The American bourgeoisie during the New Deal, and its subsequent Atlantic extrapolation through several US politico-economic offensives, was able to develop corporate liberalism into the guiding concept for shaping a specifically Atlantic cohesion of class relations. The class fraction leading the way in this process could draw on two major experiments in American social and political history which had hitherto remained disparate, although they had been recognized separately for their potential contribution to meet the challenge of socialism. The first of these was Fordism, a productivist class compromise based on the synchronization of relative surplus-value extraction with the expansion of effective demand, especially for consumer durables. Fordism, with its implications for the macro-economic determination of wage levels and the standardization and regimentation of working-class life, was resorted to by the Roosevelt forces when deflation, carried over from the Hoover administration and dictated by the orthodox money-capital concept, threatened to jeopardize the very structure of capitalist society in the United States.
The second heritage which the New Deal eventually mobilized was the democratic universalism pioneered by Woodrow Wilson. Wilson's universalism, which presumed an integration of domestic and foreign policy, had been shaped even more directly in response to the challenge of socialism. The Crusade for Democracy, by which Wilson led the United States into World War One at the side of the Allies, was meant to outflank the Bolshevik Revolution by co-opting those demands that could be digested by the capitalist system, such as national self-determination, and by aiming to moderate rather than suppress socialism. At the same time, the American intervention was intended to shore up the regimes of bourgeois Europe in which American bankers had invested a large part of the savings entrusted to them by the propertied classes of their country.
When in the context of World War Two, a comparable conjuncture again presented itself to the American ruling class, the Roosevelt forces seized the opportunity to reorient the New Deal from its national-corporatist format to a more liberal-internationalist strategy of expansion, in which domestic working-class demands could be in part evaded, in part compromised, while American economic power was brought to bear on both the British Empire and the Soviet Union in order to force them into compliance with US preferences for an open world.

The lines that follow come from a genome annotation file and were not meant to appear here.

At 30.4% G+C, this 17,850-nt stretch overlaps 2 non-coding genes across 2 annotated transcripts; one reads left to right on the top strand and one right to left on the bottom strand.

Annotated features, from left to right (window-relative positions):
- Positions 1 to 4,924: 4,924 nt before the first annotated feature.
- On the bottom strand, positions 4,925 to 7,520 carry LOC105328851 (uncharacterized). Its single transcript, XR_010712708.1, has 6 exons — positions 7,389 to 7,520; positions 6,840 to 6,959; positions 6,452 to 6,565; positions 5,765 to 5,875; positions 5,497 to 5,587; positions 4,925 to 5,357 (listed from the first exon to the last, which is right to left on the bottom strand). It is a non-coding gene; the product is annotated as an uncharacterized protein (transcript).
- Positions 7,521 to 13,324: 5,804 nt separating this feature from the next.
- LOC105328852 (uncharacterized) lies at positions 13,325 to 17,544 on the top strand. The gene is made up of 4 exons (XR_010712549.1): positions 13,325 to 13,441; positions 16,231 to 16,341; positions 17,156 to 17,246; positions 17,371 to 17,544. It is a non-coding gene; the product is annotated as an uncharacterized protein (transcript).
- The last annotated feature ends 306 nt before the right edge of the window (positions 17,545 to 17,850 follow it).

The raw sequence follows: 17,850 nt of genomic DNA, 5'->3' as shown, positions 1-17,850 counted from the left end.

The Lend-Lease policy, then, inaugurated an era in which the two elements in combination - the generalization of Fordism and an offensive diplomacy of Wilsonian inspiration - materialized as a process of class formation on the North Atlantic level, guided by successive formulations of Atlantic unity. Through recurrent offensives of the United States, and concomitant accelerations of the internationalization of finance capital, a restructuration of Atlantic class relations was brought about which ultimately eliminated the lag hitherto separating the pattern of capital accumulation and internationalization in Europe from that of the United States.
In the era of Atlantic integration, three offensives of this type were launched: the Roosevelt offensive, in FDR's third term; the Marshall offensive, coincidental with the initial four years of the Marshall Plan; and the Kennedy offensive spanning the first half of the 1960s. As far as the global structure of imperialism was concerned, the offensives (alternating with periods of relative American defensiveness in international affairs) represented concerted efforts of the United States to break into the colonial empires or peripheral domains of the European powers while keeping the Soviet Union at bay. Atlantic unity, the American nuclear posture, and its militancy in the underdeveloped periphery itself, were all aimed to prevent socialist forces from interfering with the delicate process of transition from colonialism to neo-colonialism, and more particularly, to prevent the linkage of Soviet power and local insurgency. Paradoxically, Atlantic integration therefore represented a process of redistribution of spheres-of-influence at the expense of Western Europe, facilitated by American control of the international monetary system and its virtual monopoly, on the capitalist side, of the means of nuclear destruction.
In this process of confrontation and redistribution, Atlantic unity was cemented by the support the American offensives could draw upon in Western Europe. As indicated above, the traditional trans- Atlantic ties of capital were augmented after 1917 by the attraction of European social democracy towards a Wilsonian universalism which seemed to crystallize Kautsky's projections of a peaceful, ultimate stage of capitalist development.